Just about everyone swoons over a delicious bowl of creamy brocolli soup. Learn to put this wonderful recipe
together and this easy gourmet soup will quickly become your go-to favorite!
Gourmet gravies and creamy soups all start with a thickened sauce made with either stock, broth, or pan drippings from roasting a peice of meat.
In this recipe you will learn how to create the thickener that professional chef's make. It is called a French roux, and is the most durable and delicious way to make it.
Once learned, it is simple to do, requiring just a few minutes, but makes all the difference in the flavor, texture, and durability of the dish. While sauces tend to separate, dishes created with this method scream gourmet, because the flavor is rich, having no hint of commercial flavorings. Sauces made this way have a deep, engaging flavor. And even individuals with no knowledge of cooking, can easily tell that the flavor and texture of their meal has something more to it than just an ordinary everyday taste and feel.
Follow Along To The Creamy Brocolli Cheese Soup Recipe Bellow
How to Bring Ordinary Cream Based Recipes From Good to...
Meat recipes smothered in delicious soupy sauces, if done correctly, all begin with the humble little French roux. This, easy to learn, technique can transform a good (but ordinary) recipe into an amazing meat dish smothered in 'ooo la la' fabulous sauces, not to mention that this technique is the base for creating creamy soups that taste and feel deliciously complicated, French and way more gourmet.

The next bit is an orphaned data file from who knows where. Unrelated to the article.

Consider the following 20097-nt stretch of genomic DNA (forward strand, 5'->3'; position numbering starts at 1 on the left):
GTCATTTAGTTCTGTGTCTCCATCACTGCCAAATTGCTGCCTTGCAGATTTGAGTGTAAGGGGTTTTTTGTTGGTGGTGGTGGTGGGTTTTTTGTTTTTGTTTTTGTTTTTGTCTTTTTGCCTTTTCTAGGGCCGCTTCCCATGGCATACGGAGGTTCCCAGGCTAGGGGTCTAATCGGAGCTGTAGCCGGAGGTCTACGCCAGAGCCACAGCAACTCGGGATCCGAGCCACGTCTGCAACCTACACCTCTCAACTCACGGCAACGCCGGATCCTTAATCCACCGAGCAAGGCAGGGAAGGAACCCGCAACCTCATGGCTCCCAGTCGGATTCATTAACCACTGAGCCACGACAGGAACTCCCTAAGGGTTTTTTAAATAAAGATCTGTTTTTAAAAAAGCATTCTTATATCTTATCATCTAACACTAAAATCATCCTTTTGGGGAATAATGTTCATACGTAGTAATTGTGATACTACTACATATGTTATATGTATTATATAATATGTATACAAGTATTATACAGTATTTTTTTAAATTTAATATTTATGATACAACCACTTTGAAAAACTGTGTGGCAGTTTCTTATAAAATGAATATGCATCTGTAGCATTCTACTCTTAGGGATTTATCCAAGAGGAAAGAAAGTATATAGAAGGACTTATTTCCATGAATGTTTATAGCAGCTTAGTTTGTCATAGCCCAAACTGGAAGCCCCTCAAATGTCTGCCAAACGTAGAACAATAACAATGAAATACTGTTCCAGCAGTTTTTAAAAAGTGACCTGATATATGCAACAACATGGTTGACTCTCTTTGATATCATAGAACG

The technique highlighted in this recipe is the very same professional technique that is the standard in many sauce recipes. These sauces, smooth and amazing, begin as easy and humble soups and gravies that are catapulted into exciting, new gourmet soups and sauces simply by introducing more adventurous liquids, creams, and spices, taking the common French roux, into an entirely new and direction.
Why a French roux, why not just dump in some ole-fashioned flour and water drizzle?
Not only is the French roux way more delicious, because it cooks the flour, transforming it into a fragrantly new version of itself, but the roux technique actually fries the flour in a way that lifts its common taste into a flavor-bouquet that cannot be obtained through any other cooking technique.
A well-done roux creates strength. Other sauces, soups, and gravies will invariably and quickly fall apart, separating into liquid and solids. The roux, however, will not fall apart, breaking up into its elements. The humble roux has amazing staying power that will maintain the complexity of your wonderful meal, until the very last morsel is devoured.
Intermediate | Main Dish | Soup | Serves 6 - 8
Creamy Brocolli Cheese Soup
3 cups sharp chedder cheese, shredded
1 lb brocolli uncooked, cleaned and chopped, set aside
3 tablespoons (or more) olive oil
2 finely diced medium yellow or white onions
1- 2 stalks of very finely diced celery